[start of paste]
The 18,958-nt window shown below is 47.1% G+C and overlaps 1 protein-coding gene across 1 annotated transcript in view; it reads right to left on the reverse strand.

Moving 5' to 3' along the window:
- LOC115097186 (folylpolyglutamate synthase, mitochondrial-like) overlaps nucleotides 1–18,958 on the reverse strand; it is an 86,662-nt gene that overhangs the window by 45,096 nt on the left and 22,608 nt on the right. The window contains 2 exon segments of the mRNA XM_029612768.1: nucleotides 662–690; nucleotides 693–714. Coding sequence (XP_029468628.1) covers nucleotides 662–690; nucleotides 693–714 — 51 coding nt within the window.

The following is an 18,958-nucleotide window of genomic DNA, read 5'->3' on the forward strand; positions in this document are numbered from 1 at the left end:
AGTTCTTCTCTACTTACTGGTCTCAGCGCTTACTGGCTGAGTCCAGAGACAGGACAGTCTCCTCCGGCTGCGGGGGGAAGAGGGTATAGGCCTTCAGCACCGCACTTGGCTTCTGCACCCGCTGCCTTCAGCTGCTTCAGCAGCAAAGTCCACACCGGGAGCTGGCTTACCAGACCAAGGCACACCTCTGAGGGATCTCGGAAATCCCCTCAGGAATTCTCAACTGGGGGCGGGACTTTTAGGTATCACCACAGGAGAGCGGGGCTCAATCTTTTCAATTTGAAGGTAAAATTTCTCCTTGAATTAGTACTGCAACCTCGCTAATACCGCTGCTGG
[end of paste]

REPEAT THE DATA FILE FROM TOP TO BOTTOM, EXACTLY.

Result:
The 18,958-nt window shown below is 47.1% G+C and overlaps 1 protein-coding gene across 1 annotated transcript in view; it reads right to left on the reverse strand.

Moving 5' to 3' along the window:
- LOC115097186 (folylpolyglutamate synthase, mitochondrial-like) overlaps nucleotides 1–18,958 on the reverse strand; it is an 86,662-nt gene that overhangs the window by 45,096 nt on the left and 22,608 nt on the right. The window contains 2 exon segments of the mRNA XM_029612768.1: nucleotides 662–690; nucleotides 693–714. Coding sequence (XP_029468628.1) covers nucleotides 662–690; nucleotides 693–714 — 51 coding nt within the window.

The following is an 18,958-nucleotide window of genomic DNA, read 5'->3' on the forward strand; positions in this document are numbered from 1 at the left end:
AGTTCTTCTCTACTTACTGGTCTCAGCGCTTACTGGCTGAGTCCAGAGACAGGACAGTCTCCTCCGGCTGCGGGGGGAAGAGGGTATAGGCCTTCAGCACCGCACTTGGCTTCTGCACCCGCTGCCTTCAGCTGCTTCAGCAGCAAAGTCCACACCGGGAGCTGGCTTACCAGACCAAGGCACACCTCTGAGGGATCTCGGAAATCCCCTCAGGAATTCTCAACTGGGGGCGGGACTTTTAGGTATCACCACAGGAGAGCGGGGCTCAATCTTTTCAATTTGAAGGTAAAATTTCTCCTTGAATTAGTACTGCAACCTCGCTAATACCGCTGCTGG